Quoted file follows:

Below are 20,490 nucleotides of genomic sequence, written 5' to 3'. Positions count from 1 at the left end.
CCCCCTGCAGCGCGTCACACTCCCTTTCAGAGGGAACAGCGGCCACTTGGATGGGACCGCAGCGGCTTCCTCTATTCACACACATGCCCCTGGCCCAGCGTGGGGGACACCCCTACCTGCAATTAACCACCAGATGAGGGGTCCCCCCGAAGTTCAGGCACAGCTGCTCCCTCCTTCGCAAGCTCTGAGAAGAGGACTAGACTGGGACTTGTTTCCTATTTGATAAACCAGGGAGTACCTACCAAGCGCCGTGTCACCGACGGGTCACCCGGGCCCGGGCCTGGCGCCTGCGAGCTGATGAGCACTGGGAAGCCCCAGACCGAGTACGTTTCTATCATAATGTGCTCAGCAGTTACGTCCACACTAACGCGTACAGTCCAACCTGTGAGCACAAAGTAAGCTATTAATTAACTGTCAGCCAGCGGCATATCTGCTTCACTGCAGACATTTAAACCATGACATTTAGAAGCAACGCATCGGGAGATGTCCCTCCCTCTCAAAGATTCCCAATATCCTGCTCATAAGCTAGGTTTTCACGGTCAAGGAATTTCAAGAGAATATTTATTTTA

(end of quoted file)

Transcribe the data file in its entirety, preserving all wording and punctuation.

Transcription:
Below are 20,490 nucleotides of genomic sequence, written 5' to 3'. Positions count from 1 at the left end.
CCCCCTGCAGCGCGTCACACTCCCTTTCAGAGGGAACAGCGGCCACTTGGATGGGACCGCAGCGGCTTCCTCTATTCACACACATGCCCCTGGCCCAGCGTGGGGGACACCCCTACCTGCAATTAACCACCAGATGAGGGGTCCCCCCGAAGTTCAGGCACAGCTGCTCCCTCCTTCGCAAGCTCTGAGAAGAGGACTAGACTGGGACTTGTTTCCTATTTGATAAACCAGGGAGTACCTACCAAGCGCCGTGTCACCGACGGGTCACCCGGGCCCGGGCCTGGCGCCTGCGAGCTGATGAGCACTGGGAAGCCCCAGACCGAGTACGTTTCTATCATAATGTGCTCAGCAGTTACGTCCACACTAACGCGTACAGTCCAACCTGTGAGCACAAAGTAAGCTATTAATTAACTGTCAGCCAGCGGCATATCTGCTTCACTGCAGACATTTAAACCATGACATTTAGAAGCAACGCATCGGGAGATGTCCCTCCCTCTCAAAGATTCCCAATATCCTGCTCATAAGCTAGGTTTTCACGGTCAAGGAATTTCAAGAGAATATTTATTTTA